Hazel sidled into the inn, away from the elk. She hadn’t realized there’d be elk here. Nani loved elk, and they’d all hated Hazel…chased her through the house, bit her, danced around her head, butted her and poked her with their horns…one had stood and blocked her way as she tried to run from another of Nani’s illusions. She could never tell what was real and what wasn’t until Nani stopped or she was out of sight.
“Hey, lass. What’s goin’ on?” the stablemaster asked kindly. His wife, a thin woman with bright red hair, looked contemptuously at Hazel’s threadbare dress and turned away with a sniff. “Don’t mind ‘er,” he murmured to Hazel, blushing. “She doesn’t like street urchins like ye and the boys.”
Hazel just nodded. “Is there…is there anything I can do to help?” she said quietly.
“What, the boys don’t need ye in the stables?” he ejaculated.
“I…I’m scared…of…of…” Hazel looked down, twisting her fingers together.
“Of what, love?” He crouched down until he was more or less at her height.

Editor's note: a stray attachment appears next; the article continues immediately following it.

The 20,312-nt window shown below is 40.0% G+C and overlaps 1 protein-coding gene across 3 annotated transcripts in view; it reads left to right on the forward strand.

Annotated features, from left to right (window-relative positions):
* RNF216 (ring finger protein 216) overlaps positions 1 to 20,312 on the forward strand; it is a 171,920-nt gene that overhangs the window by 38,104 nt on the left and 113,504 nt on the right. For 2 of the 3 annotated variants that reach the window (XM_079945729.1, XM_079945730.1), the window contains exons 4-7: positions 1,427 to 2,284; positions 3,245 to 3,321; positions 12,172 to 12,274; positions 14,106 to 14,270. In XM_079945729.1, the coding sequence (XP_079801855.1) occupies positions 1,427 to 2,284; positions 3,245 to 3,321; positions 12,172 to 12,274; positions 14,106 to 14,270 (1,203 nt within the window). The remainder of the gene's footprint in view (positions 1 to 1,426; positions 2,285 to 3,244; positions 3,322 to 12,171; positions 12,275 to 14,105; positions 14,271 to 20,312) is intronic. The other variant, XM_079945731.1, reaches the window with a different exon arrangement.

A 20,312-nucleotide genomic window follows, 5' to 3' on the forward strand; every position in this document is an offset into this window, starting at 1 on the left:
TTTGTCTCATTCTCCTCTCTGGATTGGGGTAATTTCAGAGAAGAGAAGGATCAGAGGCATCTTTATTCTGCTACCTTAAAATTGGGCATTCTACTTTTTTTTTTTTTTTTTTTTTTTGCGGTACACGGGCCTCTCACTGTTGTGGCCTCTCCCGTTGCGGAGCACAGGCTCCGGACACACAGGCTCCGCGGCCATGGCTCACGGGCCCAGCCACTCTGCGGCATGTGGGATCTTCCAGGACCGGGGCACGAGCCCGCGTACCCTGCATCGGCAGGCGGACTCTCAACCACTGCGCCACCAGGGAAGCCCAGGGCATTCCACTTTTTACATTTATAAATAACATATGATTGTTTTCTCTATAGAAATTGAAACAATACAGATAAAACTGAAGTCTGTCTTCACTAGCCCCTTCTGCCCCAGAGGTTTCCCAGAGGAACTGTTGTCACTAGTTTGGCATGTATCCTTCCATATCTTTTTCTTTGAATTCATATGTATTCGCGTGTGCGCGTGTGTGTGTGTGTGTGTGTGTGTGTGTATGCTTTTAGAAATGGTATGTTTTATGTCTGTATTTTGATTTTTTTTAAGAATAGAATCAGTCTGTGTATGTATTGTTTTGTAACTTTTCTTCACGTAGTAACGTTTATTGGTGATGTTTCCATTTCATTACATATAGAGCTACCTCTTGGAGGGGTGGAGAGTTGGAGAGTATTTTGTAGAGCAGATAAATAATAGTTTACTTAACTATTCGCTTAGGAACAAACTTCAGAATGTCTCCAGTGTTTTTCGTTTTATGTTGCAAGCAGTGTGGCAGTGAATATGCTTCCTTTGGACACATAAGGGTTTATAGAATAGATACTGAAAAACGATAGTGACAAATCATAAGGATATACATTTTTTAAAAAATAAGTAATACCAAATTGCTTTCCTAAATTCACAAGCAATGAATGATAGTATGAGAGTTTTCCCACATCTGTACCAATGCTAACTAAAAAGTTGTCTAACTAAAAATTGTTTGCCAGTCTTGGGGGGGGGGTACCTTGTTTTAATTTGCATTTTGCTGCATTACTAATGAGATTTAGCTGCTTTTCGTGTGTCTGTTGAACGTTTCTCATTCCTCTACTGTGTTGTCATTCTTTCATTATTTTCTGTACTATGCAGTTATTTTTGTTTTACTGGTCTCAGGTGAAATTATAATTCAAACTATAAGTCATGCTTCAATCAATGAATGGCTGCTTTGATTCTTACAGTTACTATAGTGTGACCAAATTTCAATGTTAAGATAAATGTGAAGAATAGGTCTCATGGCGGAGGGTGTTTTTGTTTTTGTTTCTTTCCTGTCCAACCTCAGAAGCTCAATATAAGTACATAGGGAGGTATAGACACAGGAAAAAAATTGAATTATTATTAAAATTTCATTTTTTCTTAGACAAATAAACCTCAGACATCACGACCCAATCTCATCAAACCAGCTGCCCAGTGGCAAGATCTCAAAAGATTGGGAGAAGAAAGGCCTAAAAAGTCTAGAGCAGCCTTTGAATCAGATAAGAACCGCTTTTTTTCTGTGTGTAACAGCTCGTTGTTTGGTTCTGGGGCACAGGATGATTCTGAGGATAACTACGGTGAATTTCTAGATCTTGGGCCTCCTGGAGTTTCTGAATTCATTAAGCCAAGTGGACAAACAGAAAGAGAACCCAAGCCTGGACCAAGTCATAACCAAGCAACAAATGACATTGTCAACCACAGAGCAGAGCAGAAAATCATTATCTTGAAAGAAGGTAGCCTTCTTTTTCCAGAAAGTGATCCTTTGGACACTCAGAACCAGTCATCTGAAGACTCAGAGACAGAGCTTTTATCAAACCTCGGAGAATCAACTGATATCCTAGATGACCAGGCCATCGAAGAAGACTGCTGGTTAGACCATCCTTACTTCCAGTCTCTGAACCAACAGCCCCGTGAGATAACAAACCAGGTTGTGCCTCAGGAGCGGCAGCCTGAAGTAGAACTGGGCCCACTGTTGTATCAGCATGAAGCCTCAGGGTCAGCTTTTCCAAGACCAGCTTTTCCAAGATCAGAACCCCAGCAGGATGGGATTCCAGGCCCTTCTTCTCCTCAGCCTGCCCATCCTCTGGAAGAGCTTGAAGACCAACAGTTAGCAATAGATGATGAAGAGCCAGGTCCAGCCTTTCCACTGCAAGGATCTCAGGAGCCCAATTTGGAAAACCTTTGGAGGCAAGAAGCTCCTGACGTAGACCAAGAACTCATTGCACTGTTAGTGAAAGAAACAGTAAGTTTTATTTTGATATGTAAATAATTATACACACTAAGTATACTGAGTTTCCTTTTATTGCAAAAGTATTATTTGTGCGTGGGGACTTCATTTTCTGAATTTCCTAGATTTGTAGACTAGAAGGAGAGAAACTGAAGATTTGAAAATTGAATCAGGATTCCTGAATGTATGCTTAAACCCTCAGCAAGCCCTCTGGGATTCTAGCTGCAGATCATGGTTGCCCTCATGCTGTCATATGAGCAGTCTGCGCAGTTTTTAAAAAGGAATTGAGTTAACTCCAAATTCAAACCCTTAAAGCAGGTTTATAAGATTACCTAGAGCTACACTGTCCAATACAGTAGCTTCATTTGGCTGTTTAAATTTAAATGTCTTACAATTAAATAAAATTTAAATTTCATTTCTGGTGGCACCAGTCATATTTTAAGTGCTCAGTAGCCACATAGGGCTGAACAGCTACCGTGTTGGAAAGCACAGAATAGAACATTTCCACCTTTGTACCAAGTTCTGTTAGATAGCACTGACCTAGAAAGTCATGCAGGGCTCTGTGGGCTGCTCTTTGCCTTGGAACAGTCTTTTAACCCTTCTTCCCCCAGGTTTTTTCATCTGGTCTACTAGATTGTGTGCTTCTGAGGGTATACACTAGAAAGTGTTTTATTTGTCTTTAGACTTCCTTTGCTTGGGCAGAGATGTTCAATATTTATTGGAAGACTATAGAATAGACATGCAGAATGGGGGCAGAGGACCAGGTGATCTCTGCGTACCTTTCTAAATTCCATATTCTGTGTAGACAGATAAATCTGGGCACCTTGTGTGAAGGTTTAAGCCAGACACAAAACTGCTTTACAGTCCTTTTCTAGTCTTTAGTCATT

He chuckled. “Yer such a small slip of a thing, it ain’t surprisin’. I never caught ye name, but mine’s Harold.”
“I’m Hazel,” Hazel said softly.
“Lessee here…tell ye what, we’ve got a veggie patch in the back o’ the inn, an’ it ain’t doin’ too good this year. Wouldja take a look at it, Hazel?”
Hazel nodded happily. She could do that. Harold lead her through the kitchen, grabbing a pasty from a basket and handing it to her. “Ye look like ye could use a square meal or two.”
“Thank you.” Hazel bit into the pasty, cherry juice staining her lips red. At the sight of the garden, she almost dropped the pasty. Besides vegetables, flowers of every color imaginable bloomed, bees buzzing about from blossom to blossom. “Wow,” she breathed.
“Well, I’ll let ye to it then, shall I?” Harold asked.
“Okay,” Hazel said, stuffing the rest of the pasty into her mouth before quickly trotting amongst the rows of vegetables, looking at the labels at each row. She couldn’t read them, but she could guess what they were by looking at the plants in the row. The carrots were wilted, the cabbages ravaged by slugs, the peas drooping on their thin supports. Caterpillar bites marked almost every plant, and she found several jackalopes among the plants.
Hazel spent the rest of the morning there, happy and secluded in the garden. When she was done with the vegetables, she wandered among the flowers, sniffing them, growing her own here and there. Around lunchtime, the stablemaster called to the boys to eat, and went out to look for Hazel. He couldn’t see her, and when the boys joined him, they couldn’t see her either.